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National Guard Shoots Man Armed With BB Gun
By Dave Reynolds, Inclusion Daily Express
March 16, 2007

NEW ORLEANS, LOUISIANA--As the trial nears for seven New Orleans police officers accused of shooting to death a man with an intellectual disability, the Louisiana National Guard is facing scrutiny after a guardsman shot to death a man with a psychiatric disability.

While on patrol in a mostly vacant part of New Orleans about 1 a.m. on March 9, National Guard troops spotted Terry Burton riding a bicycle and carrying a hacksaw. A National Guard spokesman later told reporters that the guardsmen followed the 53-year-old Burton, who National Public Radio described as "mentally ill", because there had been many thefts of copper pipe in the area. When the soldiers approached Burton he reportedly threatened them with a knife, and then threw broken glass at them, injuring a sergeant.

The guardsmen then followed Burton into an empty house, where he pointed what appeared to be a rifle at them. After one soldier shot Burton several times, killing him at the scene, they learned that he was only holding a BB gun.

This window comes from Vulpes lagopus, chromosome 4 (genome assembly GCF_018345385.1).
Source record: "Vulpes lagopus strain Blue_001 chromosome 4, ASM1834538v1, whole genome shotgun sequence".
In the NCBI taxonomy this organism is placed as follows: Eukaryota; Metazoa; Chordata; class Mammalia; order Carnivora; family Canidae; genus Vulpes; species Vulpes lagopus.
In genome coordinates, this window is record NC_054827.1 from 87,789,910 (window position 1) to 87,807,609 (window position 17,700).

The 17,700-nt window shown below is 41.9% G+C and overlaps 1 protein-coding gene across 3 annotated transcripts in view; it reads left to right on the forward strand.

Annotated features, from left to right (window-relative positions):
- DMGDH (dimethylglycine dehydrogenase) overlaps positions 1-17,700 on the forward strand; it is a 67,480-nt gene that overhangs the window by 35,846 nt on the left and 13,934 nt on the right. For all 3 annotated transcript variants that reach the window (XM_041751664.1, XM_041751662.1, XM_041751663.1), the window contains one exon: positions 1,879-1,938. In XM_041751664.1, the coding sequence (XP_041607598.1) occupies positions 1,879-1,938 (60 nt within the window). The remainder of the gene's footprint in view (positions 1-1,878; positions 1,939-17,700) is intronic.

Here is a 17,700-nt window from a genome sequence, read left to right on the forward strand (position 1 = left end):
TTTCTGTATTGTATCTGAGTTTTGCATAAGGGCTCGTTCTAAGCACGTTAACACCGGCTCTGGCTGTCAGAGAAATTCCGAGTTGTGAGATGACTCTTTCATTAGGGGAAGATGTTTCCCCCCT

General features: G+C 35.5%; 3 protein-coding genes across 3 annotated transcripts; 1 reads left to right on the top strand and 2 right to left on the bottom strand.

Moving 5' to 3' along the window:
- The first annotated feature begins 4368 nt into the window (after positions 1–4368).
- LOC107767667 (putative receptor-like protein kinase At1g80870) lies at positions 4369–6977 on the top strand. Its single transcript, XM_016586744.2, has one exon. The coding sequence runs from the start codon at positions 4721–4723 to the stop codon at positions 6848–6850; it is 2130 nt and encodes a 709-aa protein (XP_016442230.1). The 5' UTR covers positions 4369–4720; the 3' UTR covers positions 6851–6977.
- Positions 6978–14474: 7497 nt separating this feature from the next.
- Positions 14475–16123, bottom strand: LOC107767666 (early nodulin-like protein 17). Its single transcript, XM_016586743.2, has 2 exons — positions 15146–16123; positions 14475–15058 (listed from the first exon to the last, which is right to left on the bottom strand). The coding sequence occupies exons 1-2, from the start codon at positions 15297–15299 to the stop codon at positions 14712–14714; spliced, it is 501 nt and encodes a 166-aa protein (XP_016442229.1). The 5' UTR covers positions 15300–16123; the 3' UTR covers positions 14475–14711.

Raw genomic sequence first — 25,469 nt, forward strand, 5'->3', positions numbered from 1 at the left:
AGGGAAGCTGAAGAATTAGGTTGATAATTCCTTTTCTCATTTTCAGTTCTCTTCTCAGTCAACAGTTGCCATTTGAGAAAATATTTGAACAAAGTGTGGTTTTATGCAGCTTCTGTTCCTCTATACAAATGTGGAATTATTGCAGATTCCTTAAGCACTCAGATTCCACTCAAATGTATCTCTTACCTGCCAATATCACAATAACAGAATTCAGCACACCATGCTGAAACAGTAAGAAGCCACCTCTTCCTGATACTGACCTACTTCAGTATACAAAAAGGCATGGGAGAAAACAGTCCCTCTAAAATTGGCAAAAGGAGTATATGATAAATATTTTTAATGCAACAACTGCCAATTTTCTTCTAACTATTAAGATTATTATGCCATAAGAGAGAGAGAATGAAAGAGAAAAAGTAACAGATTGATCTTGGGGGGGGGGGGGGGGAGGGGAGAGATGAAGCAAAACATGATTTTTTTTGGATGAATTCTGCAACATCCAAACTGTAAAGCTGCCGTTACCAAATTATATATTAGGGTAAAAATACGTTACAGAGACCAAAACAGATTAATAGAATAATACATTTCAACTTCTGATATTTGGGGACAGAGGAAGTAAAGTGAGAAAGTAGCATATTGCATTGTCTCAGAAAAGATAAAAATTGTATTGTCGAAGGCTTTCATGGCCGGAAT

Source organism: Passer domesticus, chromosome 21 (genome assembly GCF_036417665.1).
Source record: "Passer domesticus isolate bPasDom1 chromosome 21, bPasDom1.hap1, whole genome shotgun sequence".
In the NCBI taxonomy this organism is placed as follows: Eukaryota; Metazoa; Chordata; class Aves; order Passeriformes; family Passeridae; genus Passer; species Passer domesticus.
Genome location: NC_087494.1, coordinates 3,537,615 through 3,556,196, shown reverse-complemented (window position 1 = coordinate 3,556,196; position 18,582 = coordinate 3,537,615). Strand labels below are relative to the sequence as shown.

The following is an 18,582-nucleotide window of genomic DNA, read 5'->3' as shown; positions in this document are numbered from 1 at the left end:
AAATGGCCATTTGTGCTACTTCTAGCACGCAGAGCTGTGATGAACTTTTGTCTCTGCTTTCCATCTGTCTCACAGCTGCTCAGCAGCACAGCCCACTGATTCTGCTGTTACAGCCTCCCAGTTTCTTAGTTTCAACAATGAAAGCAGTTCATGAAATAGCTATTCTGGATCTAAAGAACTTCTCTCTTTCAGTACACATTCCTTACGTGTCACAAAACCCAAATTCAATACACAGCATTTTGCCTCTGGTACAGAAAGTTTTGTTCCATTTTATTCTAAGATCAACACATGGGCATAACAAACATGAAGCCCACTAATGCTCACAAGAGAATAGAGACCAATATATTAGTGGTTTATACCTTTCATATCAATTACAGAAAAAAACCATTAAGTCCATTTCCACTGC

The guardsman was removed from patrol duty, the spokesman said.

Governor Kathleen Blanco dispatched the National Guard last summer to help police reduce the crime rate in New Orleans in the year following Hurricane Katrina. About 300 guardsmen remain, mostly to patrol for looters and thieves.

Seven New Orleans police officers are awaiting charges of murder or attempted murder related to the September 4, 2005 shooting deaths of two unarmed men on the Danziger Bridge. One of those was 40-year-old Ronald Madison, who had an intellectual disability. The officers allegedly shot Madison while he was running away from them. The officers later said they believed Madison had a gun and was turning to fire at them.

The coroner later concluded that Madison was shot seven times -- five of those in the back. No gun was found at the scene.

Some family members told The Guardian earlier this month that they were angry that some of the accused officers are back on the job, and are suspicious that the crime is being covered up.

"I want justice to prevail," said Romell Madison. "True justice for what happened to my brother."

"Some in Big Easy Question Guard's Value" (National Public Radio)
"Relatives demand justice as police go on trial over Katrina killings" (The Guardian),,2026077,00.html
"Katrina Case Judge Decries Legal `mess'" (Washington Post)
"People With Disabilities Among Hardest Hit By Hurricanes Katrina & Rita" (Inclusion Daily Express Archives)

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